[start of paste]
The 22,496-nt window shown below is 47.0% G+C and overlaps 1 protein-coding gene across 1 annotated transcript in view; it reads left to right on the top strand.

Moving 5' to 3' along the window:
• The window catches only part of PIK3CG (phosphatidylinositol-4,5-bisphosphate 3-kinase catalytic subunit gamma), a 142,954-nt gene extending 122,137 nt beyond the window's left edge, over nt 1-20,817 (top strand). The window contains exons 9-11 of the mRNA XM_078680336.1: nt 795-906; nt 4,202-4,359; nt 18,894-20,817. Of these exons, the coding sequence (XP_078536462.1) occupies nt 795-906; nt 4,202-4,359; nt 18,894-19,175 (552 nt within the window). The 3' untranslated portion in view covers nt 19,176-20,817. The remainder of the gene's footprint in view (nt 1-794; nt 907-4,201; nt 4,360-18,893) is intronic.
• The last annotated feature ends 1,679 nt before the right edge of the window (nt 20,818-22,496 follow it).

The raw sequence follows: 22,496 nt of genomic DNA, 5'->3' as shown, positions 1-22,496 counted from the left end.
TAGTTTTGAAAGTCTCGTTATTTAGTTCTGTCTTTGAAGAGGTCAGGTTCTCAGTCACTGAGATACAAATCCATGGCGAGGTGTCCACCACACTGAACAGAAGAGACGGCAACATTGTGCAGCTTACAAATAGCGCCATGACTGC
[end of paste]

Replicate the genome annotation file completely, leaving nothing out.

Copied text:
The 22,496-nt window shown below is 47.0% G+C and overlaps 1 protein-coding gene across 1 annotated transcript in view; it reads left to right on the top strand.

Moving 5' to 3' along the window:
• The window catches only part of PIK3CG (phosphatidylinositol-4,5-bisphosphate 3-kinase catalytic subunit gamma), a 142,954-nt gene extending 122,137 nt beyond the window's left edge, over nt 1-20,817 (top strand). The window contains exons 9-11 of the mRNA XM_078680336.1: nt 795-906; nt 4,202-4,359; nt 18,894-20,817. Of these exons, the coding sequence (XP_078536462.1) occupies nt 795-906; nt 4,202-4,359; nt 18,894-19,175 (552 nt within the window). The 3' untranslated portion in view covers nt 19,176-20,817. The remainder of the gene's footprint in view (nt 1-794; nt 907-4,201; nt 4,360-18,893) is intronic.
• The last annotated feature ends 1,679 nt before the right edge of the window (nt 20,818-22,496 follow it).

The raw sequence follows: 22,496 nt of genomic DNA, 5'->3' as shown, positions 1-22,496 counted from the left end.
TAGTTTTGAAAGTCTCGTTATTTAGTTCTGTCTTTGAAGAGGTCAGGTTCTCAGTCACTGAGATACAAATCCATGGCGAGGTGTCCACCACACTGAACAGAAGAGACGGCAACATTGTGCAGCTTACAAATAGCGCCATGACTGC